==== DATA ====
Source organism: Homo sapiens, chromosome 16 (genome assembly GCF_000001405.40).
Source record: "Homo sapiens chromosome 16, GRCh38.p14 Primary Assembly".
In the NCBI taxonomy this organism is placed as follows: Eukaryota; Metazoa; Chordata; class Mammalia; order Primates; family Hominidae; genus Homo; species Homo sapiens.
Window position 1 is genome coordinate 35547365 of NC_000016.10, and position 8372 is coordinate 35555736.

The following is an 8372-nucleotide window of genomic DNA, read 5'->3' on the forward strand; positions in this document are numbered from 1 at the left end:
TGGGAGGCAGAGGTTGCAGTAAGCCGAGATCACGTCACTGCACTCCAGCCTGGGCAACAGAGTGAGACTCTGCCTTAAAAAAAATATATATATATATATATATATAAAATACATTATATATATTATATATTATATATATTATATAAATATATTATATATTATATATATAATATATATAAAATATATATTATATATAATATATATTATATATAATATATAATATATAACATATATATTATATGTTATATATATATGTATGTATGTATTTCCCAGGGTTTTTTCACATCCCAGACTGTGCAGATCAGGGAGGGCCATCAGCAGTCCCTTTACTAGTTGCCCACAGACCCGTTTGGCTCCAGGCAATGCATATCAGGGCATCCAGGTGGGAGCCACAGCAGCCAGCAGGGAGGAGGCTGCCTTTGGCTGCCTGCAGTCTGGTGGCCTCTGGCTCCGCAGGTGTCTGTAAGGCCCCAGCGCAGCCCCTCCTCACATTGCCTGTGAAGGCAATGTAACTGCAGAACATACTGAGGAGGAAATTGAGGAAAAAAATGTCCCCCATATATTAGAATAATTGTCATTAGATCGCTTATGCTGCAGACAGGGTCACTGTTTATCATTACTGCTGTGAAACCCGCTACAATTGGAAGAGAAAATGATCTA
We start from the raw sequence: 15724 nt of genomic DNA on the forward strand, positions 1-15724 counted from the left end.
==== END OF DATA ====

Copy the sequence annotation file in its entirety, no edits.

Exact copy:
Source organism: Homo sapiens, chromosome 16 (genome assembly GCF_000001405.40).
Source record: "Homo sapiens chromosome 16, GRCh38.p14 Primary Assembly".
In the NCBI taxonomy this organism is placed as follows: Eukaryota; Metazoa; Chordata; class Mammalia; order Primates; family Hominidae; genus Homo; species Homo sapiens.
Window position 1 is genome coordinate 35547365 of NC_000016.10, and position 8372 is coordinate 35555736.

The following is an 8372-nucleotide window of genomic DNA, read 5'->3' on the forward strand; positions in this document are numbered from 1 at the left end:
TGGGAGGCAGAGGTTGCAGTAAGCCGAGATCACGTCACTGCACTCCAGCCTGGGCAACAGAGTGAGACTCTGCCTTAAAAAAAATATATATATATATATATATATAAAATACATTATATATATTATATATTATATATATTATATAAATATATTATATATTATATATATAATATATATAAAATATATATTATATATAATATATATTATATATAATATATAATATATAACATATATATTATATGTTATATATATATGTATGTATGTATTTCCCAGGGTTTTTTCACATCCCAGACTGTGCAGATCAGGGAGGGCCATCAGCAGTCCCTTTACTAGTTGCCCACAGACCCGTTTGGCTCCAGGCAATGCATATCAGGGCATCCAGGTGGGAGCCACAGCAGCCAGCAGGGAGGAGGCTGCCTTTGGCTGCCTGCAGTCTGGTGGCCTCTGGCTCCGCAGGTGTCTGTAAGGCCCCAGCGCAGCCCCTCCTCACATTGCCTGTGAAGGCAATGTAACTGCAGAACATACTGAGGAGGAAATTGAGGAAAAAAATGTCCCCCATATATTAGAATAATTGTCATTAGATCGCTTATGCTGCAGACAGGGTCACTGTTTATCATTACTGCTGTGAAACCCGCTACAATTGGAAGAGAAAATGATCTA
We start from the raw sequence: 15724 nt of genomic DNA on the forward strand, positions 1-15724 counted from the left end.